Let's please not perpetuate this "cursed" thing. I mean, seriously, that's all I need. For the next guy who might want to hire me to think I'm cursed and/or incapable of going beyond two seasons.
Why do networks love canceling your shows? Seriously, your shows are always my favorite on any network that they're on, and yet that network always thinks that it's a great idea to cancel it!
It's nothing personal. Believe me. I'd love to indulge my paranoid side and think it is, but it just isn't.
1. When you write an animation spec how much blocking do you put into the episode? My research says I should describe every single twitch of the character's face and body so that the animators in Korea will get everything right. But I wrote a short episode for a company that told me I should only do that if I'm both the writer AND the animator. I should just stick to short details like I would for live action. So who is right?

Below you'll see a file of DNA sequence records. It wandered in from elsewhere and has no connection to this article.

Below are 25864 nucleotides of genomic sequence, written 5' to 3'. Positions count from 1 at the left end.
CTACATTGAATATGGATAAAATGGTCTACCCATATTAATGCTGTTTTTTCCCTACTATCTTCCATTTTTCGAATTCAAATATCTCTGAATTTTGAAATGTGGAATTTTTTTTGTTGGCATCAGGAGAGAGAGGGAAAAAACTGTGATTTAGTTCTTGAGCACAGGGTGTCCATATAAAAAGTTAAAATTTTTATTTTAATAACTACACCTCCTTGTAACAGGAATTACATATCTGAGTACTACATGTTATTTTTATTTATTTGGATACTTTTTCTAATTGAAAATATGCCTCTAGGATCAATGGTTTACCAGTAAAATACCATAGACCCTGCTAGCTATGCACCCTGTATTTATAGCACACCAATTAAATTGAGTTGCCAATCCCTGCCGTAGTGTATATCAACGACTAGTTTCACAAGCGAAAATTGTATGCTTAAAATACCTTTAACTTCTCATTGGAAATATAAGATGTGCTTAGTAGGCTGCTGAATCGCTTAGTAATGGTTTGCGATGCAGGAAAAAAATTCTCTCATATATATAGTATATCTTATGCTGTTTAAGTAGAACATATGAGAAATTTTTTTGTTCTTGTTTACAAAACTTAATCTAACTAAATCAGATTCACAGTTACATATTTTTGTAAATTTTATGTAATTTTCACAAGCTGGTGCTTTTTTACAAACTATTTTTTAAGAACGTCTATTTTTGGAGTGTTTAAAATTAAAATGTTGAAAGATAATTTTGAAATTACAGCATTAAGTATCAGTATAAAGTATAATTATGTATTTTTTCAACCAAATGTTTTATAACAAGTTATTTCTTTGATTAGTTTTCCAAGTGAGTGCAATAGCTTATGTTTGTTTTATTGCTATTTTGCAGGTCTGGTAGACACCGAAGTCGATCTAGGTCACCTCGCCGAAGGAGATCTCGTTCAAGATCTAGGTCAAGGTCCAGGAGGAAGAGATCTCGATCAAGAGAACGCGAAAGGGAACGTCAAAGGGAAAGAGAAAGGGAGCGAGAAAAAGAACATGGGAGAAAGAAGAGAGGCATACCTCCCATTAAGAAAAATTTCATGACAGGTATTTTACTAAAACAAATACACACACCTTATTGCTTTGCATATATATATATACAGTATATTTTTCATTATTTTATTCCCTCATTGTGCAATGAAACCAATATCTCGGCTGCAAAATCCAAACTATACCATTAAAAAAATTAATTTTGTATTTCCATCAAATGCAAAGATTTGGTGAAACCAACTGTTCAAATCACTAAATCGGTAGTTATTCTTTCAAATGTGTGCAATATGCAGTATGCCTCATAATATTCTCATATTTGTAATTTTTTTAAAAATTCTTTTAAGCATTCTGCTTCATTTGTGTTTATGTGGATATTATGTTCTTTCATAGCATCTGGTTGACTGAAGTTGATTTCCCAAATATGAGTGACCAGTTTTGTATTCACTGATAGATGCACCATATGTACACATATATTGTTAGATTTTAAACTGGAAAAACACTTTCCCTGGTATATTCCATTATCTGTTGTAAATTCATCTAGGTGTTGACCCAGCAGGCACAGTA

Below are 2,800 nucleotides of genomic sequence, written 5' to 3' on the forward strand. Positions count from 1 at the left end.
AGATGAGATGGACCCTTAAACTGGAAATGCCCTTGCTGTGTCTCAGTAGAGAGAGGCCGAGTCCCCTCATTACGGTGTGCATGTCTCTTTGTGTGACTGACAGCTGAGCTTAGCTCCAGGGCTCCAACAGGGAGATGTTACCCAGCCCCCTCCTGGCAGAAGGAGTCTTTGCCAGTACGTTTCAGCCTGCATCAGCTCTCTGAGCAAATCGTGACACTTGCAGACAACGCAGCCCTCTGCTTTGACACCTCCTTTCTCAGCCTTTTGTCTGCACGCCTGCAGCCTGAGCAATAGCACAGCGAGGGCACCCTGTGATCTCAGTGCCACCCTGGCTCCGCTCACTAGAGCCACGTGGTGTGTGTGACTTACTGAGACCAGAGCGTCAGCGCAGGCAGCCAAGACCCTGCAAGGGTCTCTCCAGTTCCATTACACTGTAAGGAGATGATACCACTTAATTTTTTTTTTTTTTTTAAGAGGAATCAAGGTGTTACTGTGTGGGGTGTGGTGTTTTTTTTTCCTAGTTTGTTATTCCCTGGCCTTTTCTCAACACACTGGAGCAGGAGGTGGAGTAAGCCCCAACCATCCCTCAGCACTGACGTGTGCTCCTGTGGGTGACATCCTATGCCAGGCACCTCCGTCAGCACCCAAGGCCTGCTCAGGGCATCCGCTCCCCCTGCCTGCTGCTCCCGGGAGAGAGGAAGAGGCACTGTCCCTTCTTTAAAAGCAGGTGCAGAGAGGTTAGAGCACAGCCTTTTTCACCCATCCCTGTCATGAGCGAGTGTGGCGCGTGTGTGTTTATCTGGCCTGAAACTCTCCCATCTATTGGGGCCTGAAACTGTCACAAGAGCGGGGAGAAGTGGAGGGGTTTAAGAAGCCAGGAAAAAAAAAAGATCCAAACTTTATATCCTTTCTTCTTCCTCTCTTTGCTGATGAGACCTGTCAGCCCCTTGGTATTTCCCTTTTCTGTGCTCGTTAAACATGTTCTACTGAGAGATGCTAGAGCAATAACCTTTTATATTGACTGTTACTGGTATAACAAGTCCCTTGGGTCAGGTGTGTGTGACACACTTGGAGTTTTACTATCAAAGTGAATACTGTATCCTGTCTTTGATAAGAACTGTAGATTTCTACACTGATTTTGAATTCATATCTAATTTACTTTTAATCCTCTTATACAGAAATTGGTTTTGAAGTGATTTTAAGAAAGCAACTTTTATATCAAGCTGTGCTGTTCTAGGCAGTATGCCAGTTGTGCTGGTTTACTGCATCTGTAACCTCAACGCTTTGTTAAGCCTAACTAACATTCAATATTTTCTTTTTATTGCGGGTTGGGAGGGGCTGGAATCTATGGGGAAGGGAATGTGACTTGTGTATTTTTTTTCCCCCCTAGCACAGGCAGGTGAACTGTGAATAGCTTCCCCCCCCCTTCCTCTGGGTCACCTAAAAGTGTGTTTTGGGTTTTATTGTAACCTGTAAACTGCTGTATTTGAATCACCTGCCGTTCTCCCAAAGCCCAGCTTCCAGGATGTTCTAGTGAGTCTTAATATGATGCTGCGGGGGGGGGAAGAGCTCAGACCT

2. I assume the best way to answer that question is to read examples of animated scripts--Is it possible to obtain copies of Young Justice scripts from season 1 somewhere? Should I go to a script library in LA or attempt to contact Cartoon Network for a copy?
1. There is no right and wrong. Every series has it's own rules. I'd love to say there's a standard, but there just isn't. On MY SHOWS, we use the scripts to direct the entire episode, including camera angles, etc. The actual directors and storyboard artists aren't restricted to doing the script exactly as written, but by being thorough like that, I feel more confident that at the very least, they know what I'm looking for. If they come up with better ideas, great. I don't know that I've ever seen an animation script that was totally Master Shot style, a la live action. But I've seen many that lean way more in that direction. But it's not the way I work.